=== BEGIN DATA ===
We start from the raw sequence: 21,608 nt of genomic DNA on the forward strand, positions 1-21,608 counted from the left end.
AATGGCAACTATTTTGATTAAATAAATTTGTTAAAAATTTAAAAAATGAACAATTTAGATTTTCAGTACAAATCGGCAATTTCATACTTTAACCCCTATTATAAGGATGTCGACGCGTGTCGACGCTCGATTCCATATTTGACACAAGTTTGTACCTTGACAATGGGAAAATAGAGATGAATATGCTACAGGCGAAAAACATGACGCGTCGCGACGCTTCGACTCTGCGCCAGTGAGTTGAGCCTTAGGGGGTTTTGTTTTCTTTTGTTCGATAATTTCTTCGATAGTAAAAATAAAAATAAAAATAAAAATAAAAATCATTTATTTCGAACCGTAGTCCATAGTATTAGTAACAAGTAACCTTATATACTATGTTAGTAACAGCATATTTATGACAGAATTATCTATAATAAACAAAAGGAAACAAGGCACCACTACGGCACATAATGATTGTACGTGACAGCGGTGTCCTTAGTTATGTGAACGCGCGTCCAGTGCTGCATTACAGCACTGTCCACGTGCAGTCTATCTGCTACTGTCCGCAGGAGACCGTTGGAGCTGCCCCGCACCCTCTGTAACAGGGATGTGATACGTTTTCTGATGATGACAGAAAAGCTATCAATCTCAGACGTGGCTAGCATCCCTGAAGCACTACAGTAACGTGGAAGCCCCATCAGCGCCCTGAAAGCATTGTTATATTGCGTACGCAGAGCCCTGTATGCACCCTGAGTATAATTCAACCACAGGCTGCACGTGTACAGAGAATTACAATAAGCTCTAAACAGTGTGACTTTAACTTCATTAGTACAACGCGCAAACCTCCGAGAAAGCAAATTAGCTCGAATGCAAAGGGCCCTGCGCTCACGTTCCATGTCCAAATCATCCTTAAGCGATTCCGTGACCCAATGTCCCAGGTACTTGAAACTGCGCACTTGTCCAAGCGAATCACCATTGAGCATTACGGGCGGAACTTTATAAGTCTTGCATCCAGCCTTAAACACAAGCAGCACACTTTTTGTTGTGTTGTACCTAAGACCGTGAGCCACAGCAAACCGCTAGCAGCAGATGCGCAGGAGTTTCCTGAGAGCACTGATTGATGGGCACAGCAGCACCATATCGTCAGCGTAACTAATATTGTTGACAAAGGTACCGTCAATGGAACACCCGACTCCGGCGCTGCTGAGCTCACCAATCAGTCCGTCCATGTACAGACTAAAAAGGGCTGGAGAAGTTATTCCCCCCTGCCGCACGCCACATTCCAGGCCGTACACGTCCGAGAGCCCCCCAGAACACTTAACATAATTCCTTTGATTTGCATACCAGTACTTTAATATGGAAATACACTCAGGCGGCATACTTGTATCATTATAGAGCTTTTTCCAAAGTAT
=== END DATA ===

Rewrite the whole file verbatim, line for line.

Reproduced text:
We start from the raw sequence: 21,608 nt of genomic DNA on the forward strand, positions 1-21,608 counted from the left end.
AATGGCAACTATTTTGATTAAATAAATTTGTTAAAAATTTAAAAAATGAACAATTTAGATTTTCAGTACAAATCGGCAATTTCATACTTTAACCCCTATTATAAGGATGTCGACGCGTGTCGACGCTCGATTCCATATTTGACACAAGTTTGTACCTTGACAATGGGAAAATAGAGATGAATATGCTACAGGCGAAAAACATGACGCGTCGCGACGCTTCGACTCTGCGCCAGTGAGTTGAGCCTTAGGGGGTTTTGTTTTCTTTTGTTCGATAATTTCTTCGATAGTAAAAATAAAAATAAAAATAAAAATAAAAATCATTTATTTCGAACCGTAGTCCATAGTATTAGTAACAAGTAACCTTATATACTATGTTAGTAACAGCATATTTATGACAGAATTATCTATAATAAACAAAAGGAAACAAGGCACCACTACGGCACATAATGATTGTACGTGACAGCGGTGTCCTTAGTTATGTGAACGCGCGTCCAGTGCTGCATTACAGCACTGTCCACGTGCAGTCTATCTGCTACTGTCCGCAGGAGACCGTTGGAGCTGCCCCGCACCCTCTGTAACAGGGATGTGATACGTTTTCTGATGATGACAGAAAAGCTATCAATCTCAGACGTGGCTAGCATCCCTGAAGCACTACAGTAACGTGGAAGCCCCATCAGCGCCCTGAAAGCATTGTTATATTGCGTACGCAGAGCCCTGTATGCACCCTGAGTATAATTCAACCACAGGCTGCACGTGTACAGAGAATTACAATAAGCTCTAAACAGTGTGACTTTAACTTCATTAGTACAACGCGCAAACCTCCGAGAAAGCAAATTAGCTCGAATGCAAAGGGCCCTGCGCTCACGTTCCATGTCCAAATCATCCTTAAGCGATTCCGTGACCCAATGTCCCAGGTACTTGAAACTGCGCACTTGTCCAAGCGAATCACCATTGAGCATTACGGGCGGAACTTTATAAGTCTTGCATCCAGCCTTAAACACAAGCAGCACACTTTTTGTTGTGTTGTACCTAAGACCGTGAGCCACAGCAAACCGCTAGCAGCAGATGCGCAGGAGTTTCCTGAGAGCACTGATTGATGGGCACAGCAGCACCATATCGTCAGCGTAACTAATATTGTTGACAAAGGTACCGTCAATGGAACACCCGACTCCGGCGCTGCTGAGCTCACCAATCAGTCCGTCCATGTACAGACTAAAAAGGGCTGGAGAAGTTATTCCCCCCTGCCGCACGCCACATTCCAGGCCGTACACGTCCGAGAGCCCCCCAGAACACTTAACATAATTCCTTTGATTTGCATACCAGTACTTTAATATGGAAATACACTCAGGCGGCATACTTGTATCATTATAGAGCTTTTTCCAAAGTAT